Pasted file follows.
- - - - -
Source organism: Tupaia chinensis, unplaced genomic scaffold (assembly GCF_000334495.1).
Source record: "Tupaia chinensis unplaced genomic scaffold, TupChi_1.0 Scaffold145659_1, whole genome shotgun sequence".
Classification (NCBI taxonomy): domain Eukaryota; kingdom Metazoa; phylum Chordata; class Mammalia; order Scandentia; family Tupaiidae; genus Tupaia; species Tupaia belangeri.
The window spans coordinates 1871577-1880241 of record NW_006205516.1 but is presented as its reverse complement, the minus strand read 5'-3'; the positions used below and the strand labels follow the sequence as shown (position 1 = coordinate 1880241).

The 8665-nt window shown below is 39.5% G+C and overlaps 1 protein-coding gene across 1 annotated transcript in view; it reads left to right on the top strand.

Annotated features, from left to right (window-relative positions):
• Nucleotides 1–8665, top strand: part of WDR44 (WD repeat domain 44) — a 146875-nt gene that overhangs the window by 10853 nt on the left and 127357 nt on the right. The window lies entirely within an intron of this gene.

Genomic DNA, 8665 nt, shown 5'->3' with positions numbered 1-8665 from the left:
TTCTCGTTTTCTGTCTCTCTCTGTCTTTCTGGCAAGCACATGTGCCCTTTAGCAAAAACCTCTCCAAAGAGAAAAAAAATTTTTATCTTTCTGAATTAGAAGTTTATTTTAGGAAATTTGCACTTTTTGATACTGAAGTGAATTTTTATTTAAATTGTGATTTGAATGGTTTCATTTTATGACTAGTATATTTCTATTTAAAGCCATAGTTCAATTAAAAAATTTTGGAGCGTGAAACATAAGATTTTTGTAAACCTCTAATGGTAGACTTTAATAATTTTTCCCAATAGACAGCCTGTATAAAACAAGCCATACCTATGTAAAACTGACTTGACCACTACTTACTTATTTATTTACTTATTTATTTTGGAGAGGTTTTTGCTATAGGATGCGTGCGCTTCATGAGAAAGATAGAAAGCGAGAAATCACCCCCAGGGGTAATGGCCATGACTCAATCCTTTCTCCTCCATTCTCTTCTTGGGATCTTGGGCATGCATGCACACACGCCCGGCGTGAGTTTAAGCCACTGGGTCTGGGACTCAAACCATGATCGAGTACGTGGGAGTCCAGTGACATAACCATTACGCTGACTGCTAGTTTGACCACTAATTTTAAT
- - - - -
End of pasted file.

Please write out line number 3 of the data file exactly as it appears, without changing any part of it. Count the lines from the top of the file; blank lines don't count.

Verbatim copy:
Classification (NCBI taxonomy): domain Eukaryota; kingdom Metazoa; phylum Chordata; class Mammalia; order Scandentia; family Tupaiidae; genus Tupaia; species Tupaia belangeri.